Without question, gold has been in a secular bull market. As is usually the case during those long-term periods of appreciation, hindsight dictates that the best time to buy is when the asset in question looks ready to break down. In other words, buy ’em up when they look ugliest. Put your beer goggles on and bust a move, if you will. Much like a chess player sacrificing too many pieces in order to gain a tactical advantage in position on the board, though, eventually that strategy proves to trap the trapper.
Using the GLD ETF as a proxy for the yellow metal, we are once again at one of those defining moments where either the frog will turn into a bull, or the ultimate trap will have been set lure in ardent gold bugs. With both a declining 50 and 200 day moving average, coupled a surprising lack of traders looking to short gold here, I would not be surprised to see downside resolution to the massive descending triangle outlined below. You will note that gold topped out in 2011 a few months after silver saw its spectacular blow-off top and subsequent crash. Beyond that, I would argue the conventional wisdom is that easy monetary policy around the world is a given and automatically equals higher gold. Just as the notion of an inevitable demise in the U.S. Dollar seems like a foregone conclusion, so too does the idea that gold simply must go higher.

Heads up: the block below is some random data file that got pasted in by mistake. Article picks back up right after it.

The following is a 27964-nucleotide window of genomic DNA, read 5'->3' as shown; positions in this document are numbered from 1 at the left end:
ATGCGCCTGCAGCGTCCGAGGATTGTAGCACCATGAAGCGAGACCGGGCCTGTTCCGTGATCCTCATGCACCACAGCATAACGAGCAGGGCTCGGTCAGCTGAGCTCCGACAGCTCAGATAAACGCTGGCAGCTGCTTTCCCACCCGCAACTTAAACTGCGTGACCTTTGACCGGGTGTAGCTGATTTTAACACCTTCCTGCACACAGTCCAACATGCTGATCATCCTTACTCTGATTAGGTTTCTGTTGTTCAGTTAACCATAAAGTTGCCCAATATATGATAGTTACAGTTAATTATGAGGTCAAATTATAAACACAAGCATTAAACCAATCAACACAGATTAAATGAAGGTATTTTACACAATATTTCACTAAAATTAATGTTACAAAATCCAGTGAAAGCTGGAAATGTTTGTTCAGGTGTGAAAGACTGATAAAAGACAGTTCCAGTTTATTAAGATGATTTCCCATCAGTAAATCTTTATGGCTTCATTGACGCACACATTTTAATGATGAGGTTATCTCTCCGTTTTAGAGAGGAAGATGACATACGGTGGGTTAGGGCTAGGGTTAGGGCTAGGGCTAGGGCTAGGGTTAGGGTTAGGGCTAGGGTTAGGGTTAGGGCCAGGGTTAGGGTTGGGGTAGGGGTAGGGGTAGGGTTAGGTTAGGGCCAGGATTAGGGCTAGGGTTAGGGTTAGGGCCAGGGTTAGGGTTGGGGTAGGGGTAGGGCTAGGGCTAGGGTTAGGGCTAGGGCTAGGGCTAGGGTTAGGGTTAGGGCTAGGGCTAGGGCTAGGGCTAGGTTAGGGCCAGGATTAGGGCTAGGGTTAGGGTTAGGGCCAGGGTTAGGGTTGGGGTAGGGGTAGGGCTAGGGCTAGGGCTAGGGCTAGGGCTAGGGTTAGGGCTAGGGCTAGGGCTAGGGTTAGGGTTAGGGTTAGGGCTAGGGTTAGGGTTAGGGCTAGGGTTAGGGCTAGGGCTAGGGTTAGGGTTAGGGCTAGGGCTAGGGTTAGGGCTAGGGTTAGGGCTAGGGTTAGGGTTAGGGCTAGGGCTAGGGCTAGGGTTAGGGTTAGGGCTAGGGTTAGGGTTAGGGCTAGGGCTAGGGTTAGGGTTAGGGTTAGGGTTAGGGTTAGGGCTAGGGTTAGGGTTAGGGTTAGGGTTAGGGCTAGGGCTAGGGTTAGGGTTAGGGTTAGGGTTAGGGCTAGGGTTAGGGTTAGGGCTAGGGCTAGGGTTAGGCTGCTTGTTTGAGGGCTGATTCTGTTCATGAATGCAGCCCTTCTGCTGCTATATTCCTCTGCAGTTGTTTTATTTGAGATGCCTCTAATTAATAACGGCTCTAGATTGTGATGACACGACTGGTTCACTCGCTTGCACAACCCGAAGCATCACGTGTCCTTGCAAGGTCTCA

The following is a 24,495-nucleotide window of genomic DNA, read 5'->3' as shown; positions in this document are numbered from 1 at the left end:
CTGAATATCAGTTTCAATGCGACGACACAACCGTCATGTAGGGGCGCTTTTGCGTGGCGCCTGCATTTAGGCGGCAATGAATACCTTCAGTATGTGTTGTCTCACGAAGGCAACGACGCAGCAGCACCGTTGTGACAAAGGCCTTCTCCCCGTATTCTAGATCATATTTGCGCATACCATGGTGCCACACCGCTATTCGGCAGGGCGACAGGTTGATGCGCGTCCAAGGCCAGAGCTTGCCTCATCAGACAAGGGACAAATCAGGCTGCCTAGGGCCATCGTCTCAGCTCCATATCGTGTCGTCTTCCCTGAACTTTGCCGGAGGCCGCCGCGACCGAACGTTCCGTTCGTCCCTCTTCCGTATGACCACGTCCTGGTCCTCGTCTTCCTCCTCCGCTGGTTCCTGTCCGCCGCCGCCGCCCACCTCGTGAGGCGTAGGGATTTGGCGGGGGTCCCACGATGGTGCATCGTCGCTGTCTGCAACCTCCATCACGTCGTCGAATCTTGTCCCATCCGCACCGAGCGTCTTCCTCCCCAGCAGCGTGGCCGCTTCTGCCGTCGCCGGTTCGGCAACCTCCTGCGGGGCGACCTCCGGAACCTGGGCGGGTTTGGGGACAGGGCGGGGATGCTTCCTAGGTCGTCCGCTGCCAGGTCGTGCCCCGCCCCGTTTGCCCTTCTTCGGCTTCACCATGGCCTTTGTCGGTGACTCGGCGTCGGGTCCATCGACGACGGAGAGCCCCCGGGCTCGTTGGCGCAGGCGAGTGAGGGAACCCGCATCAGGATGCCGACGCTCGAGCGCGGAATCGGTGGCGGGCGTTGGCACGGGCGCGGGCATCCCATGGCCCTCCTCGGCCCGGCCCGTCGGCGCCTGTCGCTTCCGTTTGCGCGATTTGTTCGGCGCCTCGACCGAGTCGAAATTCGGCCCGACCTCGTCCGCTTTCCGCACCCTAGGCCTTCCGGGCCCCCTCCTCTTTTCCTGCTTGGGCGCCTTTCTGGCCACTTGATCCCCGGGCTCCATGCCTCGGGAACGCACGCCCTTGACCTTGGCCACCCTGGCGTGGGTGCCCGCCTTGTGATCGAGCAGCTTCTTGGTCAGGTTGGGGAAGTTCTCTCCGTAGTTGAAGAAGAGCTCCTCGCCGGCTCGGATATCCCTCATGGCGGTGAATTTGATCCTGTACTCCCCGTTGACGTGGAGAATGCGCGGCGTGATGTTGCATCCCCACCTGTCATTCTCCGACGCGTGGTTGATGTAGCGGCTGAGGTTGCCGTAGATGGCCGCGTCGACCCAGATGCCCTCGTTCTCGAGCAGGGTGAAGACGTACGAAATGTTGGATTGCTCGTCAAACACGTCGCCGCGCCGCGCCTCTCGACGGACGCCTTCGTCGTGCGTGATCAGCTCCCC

The best course of action here, to my eye, is to have a well-defined plan. Regardless of how many gold bugs can repeat the phrase “printing press” before stuttering over themselves, if GLD loses $148 with a thrust of selling volume then the trappers may have finally been trapped. I would consider the bearish thesis to be incorrect if the bulls can plow up through $165 on strong volume, though the declining 200 day moving is likely to at least cause turbulence in the coming weeks.